Do you remember when a Scandinavian producer was a surefire sign a song was going to be really, really good? Nowadays, with the likes of Kygo, Galantis and Martin Jensen polluting the airwaves, it’s more a signal that a track is going to be extremely generic. Bubbly dance beats and anonymous vocals are guaranteed, with a looped instrumental chorus thrown in to tie it all together. And that’s exactly what we get on new OneRepublic track ‘Rich Love’, featuring Norwegian production trio Seeb.
Can we just stop for a second and consider the name ‘Seeb’? Apparently it’s the amalgamation of the initials of the group’s two founding members, but can we all agree it sounds kind of like a dick disease? Like, isn’t it a horrible word? Seeb. I have a bad case of seeb. My dick has got the seeb. Don’t come near me please, I am ridden with the seeb. Anyway here’s the song.
So what is to like here? You have to listen to ‘Rich Love’ a few times to find its merits, of which there are admittedly very few. It sounds extremely like a Chainsmokers song which, as we all know, is never a good thing. At its core, ‘Rich Love’ is a deeply unoriginal dance track that relies on terrible lyrics (what the shit does ‘Broke as a bottle of wine’ mean??) and a repetitive chorus, the song sounding like a checklist of every awful trend currently dominating the charts. It’s a calculated attempt at scoring a hit at the expense of surrendering all authenticity and innovation. But then that was never really OneRepublic’s forte anyway.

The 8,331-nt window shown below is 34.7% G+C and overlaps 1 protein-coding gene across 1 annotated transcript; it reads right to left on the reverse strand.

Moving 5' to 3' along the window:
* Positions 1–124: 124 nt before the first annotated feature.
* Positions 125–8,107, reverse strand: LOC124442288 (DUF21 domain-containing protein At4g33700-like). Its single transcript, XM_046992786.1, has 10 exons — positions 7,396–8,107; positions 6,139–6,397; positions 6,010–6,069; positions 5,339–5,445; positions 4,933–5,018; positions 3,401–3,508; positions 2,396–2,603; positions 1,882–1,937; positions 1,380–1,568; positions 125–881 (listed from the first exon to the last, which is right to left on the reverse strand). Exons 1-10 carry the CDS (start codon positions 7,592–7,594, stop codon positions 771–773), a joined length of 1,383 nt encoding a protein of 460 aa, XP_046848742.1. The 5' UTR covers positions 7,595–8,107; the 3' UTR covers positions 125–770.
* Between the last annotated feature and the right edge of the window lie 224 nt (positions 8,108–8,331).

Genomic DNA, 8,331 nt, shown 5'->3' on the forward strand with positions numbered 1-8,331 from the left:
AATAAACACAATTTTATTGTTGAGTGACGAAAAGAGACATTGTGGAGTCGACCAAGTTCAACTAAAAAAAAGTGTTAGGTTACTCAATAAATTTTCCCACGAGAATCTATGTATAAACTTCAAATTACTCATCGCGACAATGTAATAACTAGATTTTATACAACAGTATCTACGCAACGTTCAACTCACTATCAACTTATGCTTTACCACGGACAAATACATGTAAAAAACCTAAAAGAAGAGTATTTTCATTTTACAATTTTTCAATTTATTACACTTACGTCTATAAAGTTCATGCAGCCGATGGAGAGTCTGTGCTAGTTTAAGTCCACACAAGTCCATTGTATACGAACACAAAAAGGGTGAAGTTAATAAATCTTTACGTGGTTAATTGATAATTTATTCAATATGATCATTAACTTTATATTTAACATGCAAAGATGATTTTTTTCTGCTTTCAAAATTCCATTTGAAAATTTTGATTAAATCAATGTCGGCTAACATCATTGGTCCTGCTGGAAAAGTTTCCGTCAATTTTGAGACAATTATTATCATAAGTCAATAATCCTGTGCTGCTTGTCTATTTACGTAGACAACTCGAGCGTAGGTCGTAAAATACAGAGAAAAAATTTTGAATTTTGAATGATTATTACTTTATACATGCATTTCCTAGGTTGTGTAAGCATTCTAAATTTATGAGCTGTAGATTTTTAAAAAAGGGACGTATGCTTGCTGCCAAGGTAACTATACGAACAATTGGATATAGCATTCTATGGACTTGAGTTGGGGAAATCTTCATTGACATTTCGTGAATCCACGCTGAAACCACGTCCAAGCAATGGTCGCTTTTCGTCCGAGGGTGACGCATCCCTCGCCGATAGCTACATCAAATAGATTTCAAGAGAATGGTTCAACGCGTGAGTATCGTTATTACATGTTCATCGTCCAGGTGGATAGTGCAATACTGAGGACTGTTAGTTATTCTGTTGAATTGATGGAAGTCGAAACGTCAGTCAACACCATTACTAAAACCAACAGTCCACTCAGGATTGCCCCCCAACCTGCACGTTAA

‘Rich Love’ is not terrible, it’s just extremely forgettable. You could listen to it on loop without ever actually hearing it, it just sort of lingers in the background like the hum of an air-conditioning unit or an office fan. Lead singer Ryan Tedder’s voice sounds bland and characterless and the track is another example of the group’s senseless genre-hopping, morphing them into yet another faceless pop group that will surely disappear altogether once this annoying Euro-dance fad blows over. Which thankfully, it will.
Rather than rejuvenate the stale OneRepublic brand, ‘Rich Love’ only reveals a band who are fresh out of ideas and, in all likelihood, on their last legs.